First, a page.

Ok, let's say that's correct. That the Quran is the work of Satan and not just plargiorised meanderings that make little sense in the long run. The fact still stands that the word of God has plenty of nasty stuff, too.

And one has what to do with the other?

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Stuff, which fundamentals have called upon to their advantage; and that Christians might conveniently forget that when criticising Islam.

I didn't forget it. It has nothing to do with Islam. You can criticize Islam without having to answer for anything in the Bible, and you can criticize the Bible without having any comparison to the Qur'an. Again, the two have nothing to do with one another but that some people want to make some sort of false equivalency between the two whereby we cannot take issue with Islam because there is also violence in the Bible. The Qur'an has nothing to do with anything. The Qur'an is garbage. It is the incoherent ramblings of a false prophet that people only take to have any connection to other scriptures because it says it does. That is yet another thing that I don't take the Qur'an as a trustworthy source on.

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And if using one's holy book to encourage inhuman acts is wrong for Muslims, it's wrong for us, too.


Muslims don't have a holy book. They have a book -- that's all. They might as well be quoting Strunk & White or Dr. Seuss. The comparison does not hold.

Quote
More wrong for us, because we have the Revelation, not them. If anyone shouldn't be wrong, it's us.


You see, this kind of reasoning is exactly why I approach this subject as I do: What we do or do not do is of no relation to Islam, just as what they do or do not do in accordance with their book and their belief system is not to be tied to us. We are separate communities, we have different religions, and their origin is not our origin and vice-versa (again, as religious communities; obviously, as individual people we are all created by the same God, which is the God whom they reject). I reject any effort to equate the two, whether the point is to tell us to get our act together or that we can't criticize them or whatever Jenkins is trying to say. Yes, we shouldn't be wrong, but it's not as though we just shouldn't be wrong in relation to them, because the behavior of Muslims or the dictates of Islam are not our yardstick. Completely separate from Islam, we should be living by our principles. After all, they're the late-comers with the religion that nobody needs that they insist on foisting upon the world. I'm not buying into the relativistic worldview that places Islam as somehow together with us, either in a good or a bad or an indifferent light. Islam is something else entirely, and it should have stayed in the cave where Muhammad claims to have been shown it.  

Quote
We can almost excuse them for doing savage things as humans that come naturally without the guidance of the Holy Spirit. We are the group with the *edge*, but look how that has played out in history.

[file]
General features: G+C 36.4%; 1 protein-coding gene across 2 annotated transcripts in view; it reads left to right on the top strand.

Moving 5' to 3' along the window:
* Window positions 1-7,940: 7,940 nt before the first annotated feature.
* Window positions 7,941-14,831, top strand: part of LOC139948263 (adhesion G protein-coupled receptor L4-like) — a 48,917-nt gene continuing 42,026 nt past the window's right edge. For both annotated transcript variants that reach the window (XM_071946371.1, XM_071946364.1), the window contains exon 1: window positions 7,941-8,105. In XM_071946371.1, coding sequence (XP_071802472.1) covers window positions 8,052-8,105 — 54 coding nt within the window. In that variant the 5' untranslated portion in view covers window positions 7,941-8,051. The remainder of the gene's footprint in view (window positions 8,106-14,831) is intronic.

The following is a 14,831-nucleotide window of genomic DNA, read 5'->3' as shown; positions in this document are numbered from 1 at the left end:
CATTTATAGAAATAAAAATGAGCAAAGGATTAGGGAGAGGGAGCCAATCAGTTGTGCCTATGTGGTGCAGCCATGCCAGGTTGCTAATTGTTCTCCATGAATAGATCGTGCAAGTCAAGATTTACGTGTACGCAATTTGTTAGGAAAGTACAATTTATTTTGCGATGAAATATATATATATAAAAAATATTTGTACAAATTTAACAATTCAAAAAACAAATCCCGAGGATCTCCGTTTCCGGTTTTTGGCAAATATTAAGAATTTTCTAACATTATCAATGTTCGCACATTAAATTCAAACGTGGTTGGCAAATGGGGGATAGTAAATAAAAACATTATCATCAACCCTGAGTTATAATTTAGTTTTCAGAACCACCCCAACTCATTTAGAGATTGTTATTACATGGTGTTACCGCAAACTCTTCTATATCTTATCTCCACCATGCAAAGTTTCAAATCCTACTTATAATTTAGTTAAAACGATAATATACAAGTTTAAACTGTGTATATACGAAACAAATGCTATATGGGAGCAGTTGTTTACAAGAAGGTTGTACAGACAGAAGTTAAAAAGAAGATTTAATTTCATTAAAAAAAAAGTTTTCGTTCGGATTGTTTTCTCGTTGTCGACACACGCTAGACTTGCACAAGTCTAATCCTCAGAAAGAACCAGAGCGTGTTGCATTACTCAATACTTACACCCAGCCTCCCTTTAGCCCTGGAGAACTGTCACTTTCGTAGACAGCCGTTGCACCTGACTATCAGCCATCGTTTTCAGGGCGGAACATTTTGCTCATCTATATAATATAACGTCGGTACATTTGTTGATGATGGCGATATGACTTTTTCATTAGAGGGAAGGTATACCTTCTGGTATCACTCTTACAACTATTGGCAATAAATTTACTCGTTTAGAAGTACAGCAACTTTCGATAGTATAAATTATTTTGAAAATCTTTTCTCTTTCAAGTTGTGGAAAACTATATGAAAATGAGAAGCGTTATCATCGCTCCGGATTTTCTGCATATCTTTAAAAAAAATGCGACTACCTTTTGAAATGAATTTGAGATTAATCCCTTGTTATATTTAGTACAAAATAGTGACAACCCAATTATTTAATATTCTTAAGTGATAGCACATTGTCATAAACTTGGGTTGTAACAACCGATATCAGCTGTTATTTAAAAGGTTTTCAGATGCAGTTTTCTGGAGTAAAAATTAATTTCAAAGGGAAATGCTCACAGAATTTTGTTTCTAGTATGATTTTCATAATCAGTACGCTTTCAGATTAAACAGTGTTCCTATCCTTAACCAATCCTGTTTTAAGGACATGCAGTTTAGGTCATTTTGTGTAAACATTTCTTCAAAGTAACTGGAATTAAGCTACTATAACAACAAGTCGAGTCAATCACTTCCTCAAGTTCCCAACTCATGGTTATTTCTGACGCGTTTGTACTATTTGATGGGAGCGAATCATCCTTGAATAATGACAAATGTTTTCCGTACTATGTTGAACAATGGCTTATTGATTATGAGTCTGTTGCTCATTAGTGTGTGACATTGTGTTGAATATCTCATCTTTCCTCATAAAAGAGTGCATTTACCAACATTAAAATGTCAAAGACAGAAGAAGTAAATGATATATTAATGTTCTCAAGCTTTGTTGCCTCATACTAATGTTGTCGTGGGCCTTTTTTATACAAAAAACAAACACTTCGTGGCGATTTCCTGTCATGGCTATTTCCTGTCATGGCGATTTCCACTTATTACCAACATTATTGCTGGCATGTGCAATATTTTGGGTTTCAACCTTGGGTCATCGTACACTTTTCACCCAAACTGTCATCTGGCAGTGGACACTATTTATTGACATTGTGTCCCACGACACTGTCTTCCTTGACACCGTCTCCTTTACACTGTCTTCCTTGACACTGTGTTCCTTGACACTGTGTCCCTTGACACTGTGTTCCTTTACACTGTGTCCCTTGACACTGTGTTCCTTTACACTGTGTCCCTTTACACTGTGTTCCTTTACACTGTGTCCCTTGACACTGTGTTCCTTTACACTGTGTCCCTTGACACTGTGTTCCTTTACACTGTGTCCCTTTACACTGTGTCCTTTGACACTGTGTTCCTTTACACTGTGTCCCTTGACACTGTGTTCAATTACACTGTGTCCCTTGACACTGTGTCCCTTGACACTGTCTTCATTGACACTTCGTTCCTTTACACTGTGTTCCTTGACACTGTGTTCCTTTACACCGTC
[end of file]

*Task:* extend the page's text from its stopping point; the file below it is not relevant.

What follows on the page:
I'm not a big fan of the idea that anyone should be excused from following God, so I'm going to have to disagree with you there. EVERY knee shall bow (Philippians 2:10), so if Muslims or any other non-Christian does not recognize Him now (through no fault of their own, sure), then they will eventually do so.

And I also don't care for this "look at how that has played out in history" hand-wringing. I look at Christian history (particularly before the Islamic cancer devastated the Christian East) and see St. Antony working for the Kingdom of God in the Egyptian desert, and St. Athanasius standing against the entire world of heretics for the true faith. And I see Amma Syncletica being a beacon for women called to monasticism, and St. Moses the Strong a pinnacle of humility and model of repentance. And St. Abanoub, the child martyr, giving up his spirit in unshakable commitment to Christ the Lord in a way that makes Islamic "martyrs" look like a bunch of weak little cowards (which they are). And St. Frumentius, "Abba Selama", bringing the Christian religion to Ethiopia and strengthening it and making it as a light unto the world. And St. Gregory the Illuminator doing the same among the Armenians, as Cyril and Methodius would later do among the Slavs, as St. Thomas earlier did among the Indians, etc. I see every single man, woman, and child who has ever taken seriously the Christian confession forming an indestructible fortress of which Christ Himself is the cornerstone.

Yes, look how that has played out in history! Look, and rejoice, and be strengthened by it! Nothing else compares to it, and nothing else can stand against it and expect not to be uprooted together with everything else that was not planted by the Father.

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I can't see why anyone would get so het up about what this historian has said.

It's not what the historian has said, it's how my fellow Christians have taken to it as though it is something that we should accept. I do not believe that it is.
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« Reply #35 on: February 19, 2012, 03:53:28 PM »